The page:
Research on learning and instruction has indicated overwhelmingly the desirability of self-regulated learning (SRL). Moreover, it has been shown that teachers can stimulate SRL development. As a next step, the influence of teacher and school determinants on teachers' SRL stimulation can be detected. This study therefore examines which teacher and school level components are associat- ed with teachers' SRL stimulation. Second, the study assesses the impact of schools on individual teacher differences in SRL promo- tion. Multilevel random effects modeling is applied in order to take into account the clustered structure of teachers within schools. Re- sults indicated teacher level to be most important. However, a small proportion of the differences in SRL stimulation is still related to
Compared to the bulk of research on the role of self-efficacy in aca- demic self-regulation, however, the role of interest in academic self- regulation has not been thoroughly investigated. Also, when re- searchers include interest in their investigations, they often as- sessed broader constructs that are related to interest, such as in- trinsic value or task value, rather than interest per se. In this re- search, we tested the role of interest in the self-regulatory process- es. We also examined gender differences in the overall pathways associated with academic self-regulation.
We found that both interest and academic self-efficacy worked as independent facilitators of academic self-regulation. Even though other researchers have already suggested that interest should be included in the model of academic self-regulation, their conceptuali- zations often include interest only as a target and not as a facilitator of academic self-regulation (Hidi & Ainley, 2008; Sansone & Thoman, 2005). Our research demonstrates that interest functions as a unique facilitator of academic self-regulation and subsequent academic achievement. We also found that the self-regulatory path- ways associated with interest are not the same to those associated with self-efficacy.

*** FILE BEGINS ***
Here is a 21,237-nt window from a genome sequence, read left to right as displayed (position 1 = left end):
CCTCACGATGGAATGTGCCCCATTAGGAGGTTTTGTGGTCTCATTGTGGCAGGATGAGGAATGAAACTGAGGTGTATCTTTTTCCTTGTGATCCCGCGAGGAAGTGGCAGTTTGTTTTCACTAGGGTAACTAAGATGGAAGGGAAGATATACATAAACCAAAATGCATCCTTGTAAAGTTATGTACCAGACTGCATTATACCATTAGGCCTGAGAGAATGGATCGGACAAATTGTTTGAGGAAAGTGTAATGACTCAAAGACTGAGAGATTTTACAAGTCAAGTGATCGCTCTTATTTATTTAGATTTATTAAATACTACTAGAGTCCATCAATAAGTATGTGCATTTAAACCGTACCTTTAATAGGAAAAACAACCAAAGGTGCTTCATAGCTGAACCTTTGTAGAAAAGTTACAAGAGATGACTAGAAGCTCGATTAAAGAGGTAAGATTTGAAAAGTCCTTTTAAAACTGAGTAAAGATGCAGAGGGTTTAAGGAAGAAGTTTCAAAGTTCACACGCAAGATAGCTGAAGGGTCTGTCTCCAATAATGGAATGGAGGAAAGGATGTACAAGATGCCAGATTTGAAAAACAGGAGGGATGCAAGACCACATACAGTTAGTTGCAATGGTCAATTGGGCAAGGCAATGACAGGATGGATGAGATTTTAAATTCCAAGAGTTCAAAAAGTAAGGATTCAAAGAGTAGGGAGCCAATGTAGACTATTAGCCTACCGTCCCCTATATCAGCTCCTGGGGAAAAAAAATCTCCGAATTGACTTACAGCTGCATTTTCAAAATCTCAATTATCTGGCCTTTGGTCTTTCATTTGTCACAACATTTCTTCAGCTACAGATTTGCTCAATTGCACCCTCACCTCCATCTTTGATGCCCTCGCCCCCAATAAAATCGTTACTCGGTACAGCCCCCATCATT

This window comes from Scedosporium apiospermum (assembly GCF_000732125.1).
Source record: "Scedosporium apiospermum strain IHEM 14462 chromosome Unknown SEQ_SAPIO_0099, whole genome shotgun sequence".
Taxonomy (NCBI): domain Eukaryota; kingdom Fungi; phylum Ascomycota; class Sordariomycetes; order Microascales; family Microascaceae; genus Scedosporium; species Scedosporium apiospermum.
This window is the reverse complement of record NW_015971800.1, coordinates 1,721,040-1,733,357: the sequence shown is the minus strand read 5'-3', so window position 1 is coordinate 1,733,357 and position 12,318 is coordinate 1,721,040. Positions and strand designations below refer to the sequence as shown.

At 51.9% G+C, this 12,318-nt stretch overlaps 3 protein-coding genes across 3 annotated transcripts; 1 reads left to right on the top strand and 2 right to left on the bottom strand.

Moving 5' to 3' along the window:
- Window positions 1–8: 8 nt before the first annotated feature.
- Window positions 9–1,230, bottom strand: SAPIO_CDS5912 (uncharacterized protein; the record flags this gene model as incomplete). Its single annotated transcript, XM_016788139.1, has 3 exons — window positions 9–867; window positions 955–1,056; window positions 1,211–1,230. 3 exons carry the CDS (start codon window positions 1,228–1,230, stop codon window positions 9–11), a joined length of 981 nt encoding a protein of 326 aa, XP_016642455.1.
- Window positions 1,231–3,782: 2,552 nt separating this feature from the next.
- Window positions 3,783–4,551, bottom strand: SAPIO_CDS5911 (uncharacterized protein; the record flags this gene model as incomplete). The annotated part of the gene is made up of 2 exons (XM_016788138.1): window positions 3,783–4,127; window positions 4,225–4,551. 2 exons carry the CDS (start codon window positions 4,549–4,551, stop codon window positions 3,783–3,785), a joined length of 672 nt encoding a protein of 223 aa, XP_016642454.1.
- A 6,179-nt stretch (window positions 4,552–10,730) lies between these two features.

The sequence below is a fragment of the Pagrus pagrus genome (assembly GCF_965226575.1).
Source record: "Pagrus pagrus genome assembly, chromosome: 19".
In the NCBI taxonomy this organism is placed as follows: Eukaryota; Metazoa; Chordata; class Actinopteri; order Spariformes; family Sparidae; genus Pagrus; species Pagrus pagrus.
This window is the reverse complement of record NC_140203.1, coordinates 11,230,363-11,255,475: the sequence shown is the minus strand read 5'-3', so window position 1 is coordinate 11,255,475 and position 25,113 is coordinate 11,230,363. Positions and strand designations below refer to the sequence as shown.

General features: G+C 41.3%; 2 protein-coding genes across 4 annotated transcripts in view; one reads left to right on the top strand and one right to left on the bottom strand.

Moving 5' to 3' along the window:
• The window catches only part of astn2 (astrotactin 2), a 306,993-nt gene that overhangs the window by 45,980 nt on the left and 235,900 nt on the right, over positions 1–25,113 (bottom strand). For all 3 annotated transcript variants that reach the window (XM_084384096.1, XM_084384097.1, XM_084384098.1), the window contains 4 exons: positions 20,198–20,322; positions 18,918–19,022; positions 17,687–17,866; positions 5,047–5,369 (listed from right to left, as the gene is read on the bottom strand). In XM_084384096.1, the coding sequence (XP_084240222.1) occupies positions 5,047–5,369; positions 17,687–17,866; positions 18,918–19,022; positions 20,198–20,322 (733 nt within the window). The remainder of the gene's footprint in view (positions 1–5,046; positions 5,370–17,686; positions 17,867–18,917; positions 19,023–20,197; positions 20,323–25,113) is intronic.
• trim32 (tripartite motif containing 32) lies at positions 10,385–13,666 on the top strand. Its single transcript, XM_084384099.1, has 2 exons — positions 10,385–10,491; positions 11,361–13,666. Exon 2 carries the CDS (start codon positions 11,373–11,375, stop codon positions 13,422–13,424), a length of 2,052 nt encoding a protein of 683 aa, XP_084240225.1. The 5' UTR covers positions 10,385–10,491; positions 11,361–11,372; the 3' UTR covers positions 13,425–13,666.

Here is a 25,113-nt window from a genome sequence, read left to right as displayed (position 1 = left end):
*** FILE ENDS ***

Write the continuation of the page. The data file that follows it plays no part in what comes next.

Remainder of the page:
We also found gender differences in the relationships between stu- dents' motivation, academic self-regulation, and achievement. The most notable difference involves the role of interest in academic self-regulation. According to the current results, academic self- regulation of girls, although relying substantially on interest in the subject as well, depended relatively less heavily on their interest compared to that of boys. These results nicely corroborate Schiefele et al.'s (1992) suggestion that the weaker relationships between interest and achievement-related variables for girls could be at- tributed to their high conformity. Even when girls hold low interest toward certain tasks or domains, strong conformity to the norm of achievement will minimize the detrimental effects of their low inter- est on their cognitive functioning, thereby weakening the alliance between the two.
differences between schools. Further recommendations for re- search and practice are discussed.
Original languageEnglish
JournalAERA: SIG Studying and Self-regulated Learning
Issue numberNewsletter - Spring 2013
Publication statusPublished - 18 Apr 2013

    Research areas

  • Paper presentation, AERA, newsletter, Self-regulated learning, Multilevel modeling

ID: 2309192